RStudio window with a Quarto document titled "diamond-sizes.qmd" on the left and the Plot pane on the bottom right. The Quarto document has a code chunk that creates a frequency plot of diamonds that weigh less then 2.5 carats. The plot is displayed in the Plot pane and shows that the frequency decreases as the weight increases. The RStudio option to show Chunk Output in Console is also highlighted.

To produce a complete report containing all text, code, and results, click “Render” or press Cmd/Ctrl + Shift + K. You can also do this programmatically with quarto::quarto_render("diamond-sizes.qmd"). This will display the report in the viewer pane and create an HTML file.

RStudio window with a Quarto document titled "diamond-sizes.qmd" on the left and the Plot pane on the bottom right. The rendered document does not show any of the code, but the code is visible in the source document.

When you render the document, Quarto sends the .qmd file to knitr, https://yihui.name/knitr, which executes all of the code chunks and creates a new markdown (.md) document which includes the code and its output. The markdown file generated by knitr is then processed by pandoc, https://pandoc.org, which is responsible for creating the finished file. The advantage of this two step workflow is that you can create a very wide range of output formats, as you’ll learn about in Chapter 29.

Workflow diagram starting with a qmd file, then knitr, then md, then pandoc, then PDF, MS Word, or HTML.

To get started with your own .qmd file, select File > New File > Quarto Document… in the menu bar. RStudio will launch a wizard that you can use to pre-populate your file with useful content that reminds you how the key features of Quarto work.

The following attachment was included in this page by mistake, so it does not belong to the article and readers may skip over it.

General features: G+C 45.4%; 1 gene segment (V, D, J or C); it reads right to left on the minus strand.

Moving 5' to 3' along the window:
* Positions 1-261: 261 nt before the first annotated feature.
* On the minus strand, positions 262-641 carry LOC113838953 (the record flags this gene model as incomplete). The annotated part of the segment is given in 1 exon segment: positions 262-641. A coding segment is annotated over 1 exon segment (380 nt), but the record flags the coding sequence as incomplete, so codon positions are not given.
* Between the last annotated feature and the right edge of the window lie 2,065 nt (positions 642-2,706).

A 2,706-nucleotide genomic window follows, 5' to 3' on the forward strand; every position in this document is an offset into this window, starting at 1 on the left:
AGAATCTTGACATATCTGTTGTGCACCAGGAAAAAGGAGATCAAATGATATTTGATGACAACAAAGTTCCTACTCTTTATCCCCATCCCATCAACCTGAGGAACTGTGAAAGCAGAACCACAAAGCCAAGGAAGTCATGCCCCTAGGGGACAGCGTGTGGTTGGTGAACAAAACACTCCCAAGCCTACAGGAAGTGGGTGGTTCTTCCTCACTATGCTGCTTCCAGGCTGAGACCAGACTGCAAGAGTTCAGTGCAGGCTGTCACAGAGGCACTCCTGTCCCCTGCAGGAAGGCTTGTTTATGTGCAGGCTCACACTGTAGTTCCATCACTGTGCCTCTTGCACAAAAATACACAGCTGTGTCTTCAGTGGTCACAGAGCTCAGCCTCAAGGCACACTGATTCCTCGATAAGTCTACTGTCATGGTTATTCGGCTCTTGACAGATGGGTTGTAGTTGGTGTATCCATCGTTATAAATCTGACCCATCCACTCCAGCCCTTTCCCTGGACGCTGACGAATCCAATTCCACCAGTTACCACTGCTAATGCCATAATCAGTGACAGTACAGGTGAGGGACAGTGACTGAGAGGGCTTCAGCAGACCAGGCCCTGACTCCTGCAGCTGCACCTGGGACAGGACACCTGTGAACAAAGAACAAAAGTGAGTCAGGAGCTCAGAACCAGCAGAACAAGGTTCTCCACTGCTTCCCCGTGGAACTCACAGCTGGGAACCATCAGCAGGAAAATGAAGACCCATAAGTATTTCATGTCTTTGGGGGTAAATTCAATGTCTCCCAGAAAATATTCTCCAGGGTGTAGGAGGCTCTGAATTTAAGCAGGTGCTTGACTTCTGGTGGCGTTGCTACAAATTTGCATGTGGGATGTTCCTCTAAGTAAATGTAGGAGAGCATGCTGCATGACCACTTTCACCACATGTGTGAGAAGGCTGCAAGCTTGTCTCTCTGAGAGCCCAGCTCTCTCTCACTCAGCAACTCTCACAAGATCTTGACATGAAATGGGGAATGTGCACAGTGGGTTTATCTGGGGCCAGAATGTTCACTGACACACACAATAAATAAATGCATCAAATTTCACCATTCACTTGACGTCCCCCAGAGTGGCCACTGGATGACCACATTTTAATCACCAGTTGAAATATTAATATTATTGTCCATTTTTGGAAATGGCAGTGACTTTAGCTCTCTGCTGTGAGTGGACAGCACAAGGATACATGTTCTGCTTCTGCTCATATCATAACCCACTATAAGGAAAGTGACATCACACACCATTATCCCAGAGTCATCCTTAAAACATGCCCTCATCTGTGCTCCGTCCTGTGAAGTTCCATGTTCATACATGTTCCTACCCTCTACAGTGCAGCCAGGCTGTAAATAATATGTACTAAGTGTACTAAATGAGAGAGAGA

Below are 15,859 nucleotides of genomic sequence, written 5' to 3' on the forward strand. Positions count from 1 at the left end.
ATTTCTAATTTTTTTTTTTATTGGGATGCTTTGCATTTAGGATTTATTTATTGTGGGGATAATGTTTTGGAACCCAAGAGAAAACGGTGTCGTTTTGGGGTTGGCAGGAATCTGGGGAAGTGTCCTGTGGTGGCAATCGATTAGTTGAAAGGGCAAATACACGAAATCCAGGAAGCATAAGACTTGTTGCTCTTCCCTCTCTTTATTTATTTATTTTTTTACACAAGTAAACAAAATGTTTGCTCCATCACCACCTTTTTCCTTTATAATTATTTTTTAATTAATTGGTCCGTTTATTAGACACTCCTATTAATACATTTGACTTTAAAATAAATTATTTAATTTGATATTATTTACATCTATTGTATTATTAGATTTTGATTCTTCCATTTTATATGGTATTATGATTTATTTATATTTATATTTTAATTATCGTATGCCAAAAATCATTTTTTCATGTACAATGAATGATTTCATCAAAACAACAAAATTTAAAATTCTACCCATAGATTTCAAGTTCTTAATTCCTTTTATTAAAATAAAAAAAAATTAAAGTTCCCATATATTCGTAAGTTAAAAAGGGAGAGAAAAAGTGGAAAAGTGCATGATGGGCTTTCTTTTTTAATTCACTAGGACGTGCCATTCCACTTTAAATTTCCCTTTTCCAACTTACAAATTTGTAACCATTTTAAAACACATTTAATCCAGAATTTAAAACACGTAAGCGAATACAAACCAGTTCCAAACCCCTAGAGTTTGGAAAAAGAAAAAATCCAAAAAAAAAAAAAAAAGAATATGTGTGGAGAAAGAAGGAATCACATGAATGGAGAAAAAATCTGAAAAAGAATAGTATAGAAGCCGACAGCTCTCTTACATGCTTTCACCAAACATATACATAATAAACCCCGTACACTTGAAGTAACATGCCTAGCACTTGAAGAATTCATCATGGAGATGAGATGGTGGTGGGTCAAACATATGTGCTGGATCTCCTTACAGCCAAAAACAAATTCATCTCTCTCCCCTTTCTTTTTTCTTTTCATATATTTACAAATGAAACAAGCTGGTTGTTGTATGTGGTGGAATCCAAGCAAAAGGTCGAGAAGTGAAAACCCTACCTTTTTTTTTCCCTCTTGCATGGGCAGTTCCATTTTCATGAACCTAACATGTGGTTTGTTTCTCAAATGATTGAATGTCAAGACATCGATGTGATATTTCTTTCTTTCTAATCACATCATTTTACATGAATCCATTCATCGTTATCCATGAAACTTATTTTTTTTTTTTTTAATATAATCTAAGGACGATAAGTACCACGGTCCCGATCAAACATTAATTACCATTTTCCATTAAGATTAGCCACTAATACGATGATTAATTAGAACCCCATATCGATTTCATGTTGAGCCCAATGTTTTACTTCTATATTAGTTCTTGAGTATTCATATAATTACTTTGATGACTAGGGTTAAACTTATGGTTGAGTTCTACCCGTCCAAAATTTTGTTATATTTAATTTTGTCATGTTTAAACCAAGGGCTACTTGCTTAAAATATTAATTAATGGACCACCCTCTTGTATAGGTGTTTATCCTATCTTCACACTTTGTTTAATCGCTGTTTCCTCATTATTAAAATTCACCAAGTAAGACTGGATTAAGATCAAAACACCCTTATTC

The following sections dive into the three components of a Quarto document in more details: the markdown text, the code chunks, and the YAML header.

27.2.1 Exercises

  1. Create a new Quarto document using File > New File > Quarto Document. Read the instructions. Practice running the chunks individually. Then render the document by clicking the appropriate button and then by using the appropriate keyboard short cut. Verify that you can modify the code, re-run it, and see modified output.

  2. Create one new Quarto document for each of the three built-in formats: HTML, PDF and Word. Render each of the three documents. How do the outputs differ? How do the inputs differ? (You may need to install LaTeX in order to build the PDF output — RStudio will prompt you if this is necessary.)

27.3 Visual editor

The Visual editor in RStudio provides a WYSIWYM interface for authoring Quarto documents. Under the hood, prose in Quarto documents (.qmd files) is written in Markdown, a lightweight set of conventions for formatting plain text files. In fact, Quarto uses Pandoc markdown (a slightly extended version of Markdown that Quarto understands), including tables, citations, cross-references, footnotes, divs/spans, definition lists, attributes, raw HTML/TeX, and more as well as support for executing code cells and viewing their output inline. While Markdown is designed to be easy to read and write, as you will see in Section 27.4, it still requires learning new syntax. Therefore, if you’re new to computational documents like .qmd files but have experience using tools like Google Docs or MS Word, the easiest way to get started with Quarto in RStudio is the visual editor.